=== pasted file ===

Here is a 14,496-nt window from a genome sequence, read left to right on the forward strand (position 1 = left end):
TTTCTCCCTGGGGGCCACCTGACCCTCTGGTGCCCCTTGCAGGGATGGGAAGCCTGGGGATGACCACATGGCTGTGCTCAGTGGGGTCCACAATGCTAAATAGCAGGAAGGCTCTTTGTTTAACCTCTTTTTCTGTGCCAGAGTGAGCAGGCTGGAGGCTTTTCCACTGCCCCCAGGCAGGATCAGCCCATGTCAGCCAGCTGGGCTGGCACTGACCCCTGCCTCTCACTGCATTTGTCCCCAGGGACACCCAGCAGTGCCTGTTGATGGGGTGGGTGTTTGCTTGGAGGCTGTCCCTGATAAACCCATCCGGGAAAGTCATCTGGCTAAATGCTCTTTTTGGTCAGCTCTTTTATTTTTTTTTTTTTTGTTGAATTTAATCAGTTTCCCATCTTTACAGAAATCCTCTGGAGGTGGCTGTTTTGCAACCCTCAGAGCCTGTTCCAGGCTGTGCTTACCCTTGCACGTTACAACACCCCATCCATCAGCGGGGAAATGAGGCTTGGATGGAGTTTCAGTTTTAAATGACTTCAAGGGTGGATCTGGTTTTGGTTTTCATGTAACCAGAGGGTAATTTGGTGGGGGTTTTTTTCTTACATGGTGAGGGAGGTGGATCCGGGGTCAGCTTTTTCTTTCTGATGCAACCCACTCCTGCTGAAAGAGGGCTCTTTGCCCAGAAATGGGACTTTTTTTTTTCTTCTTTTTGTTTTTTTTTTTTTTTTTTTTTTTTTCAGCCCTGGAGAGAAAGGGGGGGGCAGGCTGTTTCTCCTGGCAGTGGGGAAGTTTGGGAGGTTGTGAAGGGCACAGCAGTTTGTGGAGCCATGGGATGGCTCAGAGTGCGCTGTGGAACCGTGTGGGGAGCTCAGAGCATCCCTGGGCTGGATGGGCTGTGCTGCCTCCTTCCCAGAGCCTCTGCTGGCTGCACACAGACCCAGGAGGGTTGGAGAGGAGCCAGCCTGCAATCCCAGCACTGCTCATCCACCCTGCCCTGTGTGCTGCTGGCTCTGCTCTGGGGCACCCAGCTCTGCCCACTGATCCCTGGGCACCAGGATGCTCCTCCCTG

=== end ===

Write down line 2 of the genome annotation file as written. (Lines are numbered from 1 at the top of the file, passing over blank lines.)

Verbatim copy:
TTTCTCCCTGGGGGCCACCTGACCCTCTGGTGCCCCTTGCAGGGATGGGAAGCCTGGGGATGACCACATGGCTGTGCTCAGTGGGGTCCACAATGCTAAATAGCAGGAAGGCTCTTTGTTTAACCTCTTTTTCTGTGCCAGAGTGAGCAGGCTGGAGGCTTTTCCACTGCCCCCAGGCAGGATCAGCCCATGTCAGCCAGCTGGGCTGGCACTGACCCCTGCCTCTCACTGCATTTGTCCCCAGGGACACCCAGCAGTGCCTGTTGATGGGGTGGGTGTTTGCTTGGAGGCTGTCCCTGATAAACCCATCCGGGAAAGTCATCTGGCTAAATGCTCTTTTTGGTCAGCTCTTTTATTTTTTTTTTTTTTGTTGAATTTAATCAGTTTCCCATCTTTACAGAAATCCTCTGGAGGTGGCTGTTTTGCAACCCTCAGAGCCTGTTCCAGGCTGTGCTTACCCTTGCACGTTACAACACCCCATCCATCAGCGGGGAAATGAGGCTTGGATGGAGTTTCAGTTTTAAATGACTTCAAGGGTGGATCTGGTTTTGGTTTTCATGTAACCAGAGGGTAATTTGGTGGGGGTTTTTTTCTTACATGGTGAGGGAGGTGGATCCGGGGTCAGCTTTTTCTTTCTGATGCAACCCACTCCTGCTGAAAGAGGGCTCTTTGCCCAGAAATGGGACTTTTTTTTTTCTTCTTTTTGTTTTTTTTTTTTTTTTTTTTTTTTTCAGCCCTGGAGAGAAAGGGGGGGGCAGGCTGTTTCTCCTGGCAGTGGGGAAGTTTGGGAGGTTGTGAAGGGCACAGCAGTTTGTGGAGCCATGGGATGGCTCAGAGTGCGCTGTGGAACCGTGTGGGGAGCTCAGAGCATCCCTGGGCTGGATGGGCTGTGCTGCCTCCTTCCCAGAGCCTCTGCTGGCTGCACACAGACCCAGGAGGGTTGGAGAGGAGCCAGCCTGCAATCCCAGCACTGCTCATCCACCCTGCCCTGTGTGCTGCTGGCTCTGCTCTGGGGCACCCAGCTCTGCCCACTGATCCCTGGGCACCAGGATGCTCCTCCCTG